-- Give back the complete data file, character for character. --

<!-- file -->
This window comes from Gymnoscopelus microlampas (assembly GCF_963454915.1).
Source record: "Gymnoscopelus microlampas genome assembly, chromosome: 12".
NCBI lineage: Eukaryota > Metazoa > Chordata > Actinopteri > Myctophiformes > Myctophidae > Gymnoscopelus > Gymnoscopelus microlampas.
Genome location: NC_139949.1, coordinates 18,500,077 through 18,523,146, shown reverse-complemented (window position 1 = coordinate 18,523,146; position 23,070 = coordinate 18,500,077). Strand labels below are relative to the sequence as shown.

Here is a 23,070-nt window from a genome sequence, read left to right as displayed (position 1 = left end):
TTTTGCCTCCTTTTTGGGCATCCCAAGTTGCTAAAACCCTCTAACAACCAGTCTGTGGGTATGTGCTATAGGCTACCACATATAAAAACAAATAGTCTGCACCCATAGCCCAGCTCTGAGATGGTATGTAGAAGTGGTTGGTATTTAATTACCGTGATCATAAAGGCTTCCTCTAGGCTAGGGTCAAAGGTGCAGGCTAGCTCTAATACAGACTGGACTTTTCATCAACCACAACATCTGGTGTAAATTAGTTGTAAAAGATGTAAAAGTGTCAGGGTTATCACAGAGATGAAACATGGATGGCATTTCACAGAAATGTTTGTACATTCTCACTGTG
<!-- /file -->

This window comes from Gymnoscopelus microlampas (assembly GCF_963454915.1).
Source record: "Gymnoscopelus microlampas genome assembly, chromosome: 12".
NCBI lineage: Eukaryota > Metazoa > Chordata > Actinopteri > Myctophiformes > Myctophidae > Gymnoscopelus > Gymnoscopelus microlampas.
Genome location: NC_139949.1, coordinates 18,500,077 through 18,523,146, shown reverse-complemented (window position 1 = coordinate 18,523,146; position 23,070 = coordinate 18,500,077). Strand labels below are relative to the sequence as shown.

Here is a 23,070-nt window from a genome sequence, read left to right as displayed (position 1 = left end):
TTTTGCCTCCTTTTTGGGCATCCCAAGTTGCTAAAACCCTCTAACAACCAGTCTGTGGGTATGTGCTATAGGCTACCACATATAAAAACAAATAGTCTGCACCCATAGCCCAGCTCTGAGATGGTATGTAGAAGTGGTTGGTATTTAATTACCGTGATCATAAAGGCTTCCTCTAGGCTAGGGTCAAAGGTGCAGGCTAGCTCTAATACAGACTGGACTTTTCATCAACCACAACATCTGGTGTAAATTAGTTGTAAAAGATGTAAAAGTGTCAGGGTTATCACAGAGATGAAACATGGATGGCATTTCACAGAAATGTTTGTACATTCTCACTGTG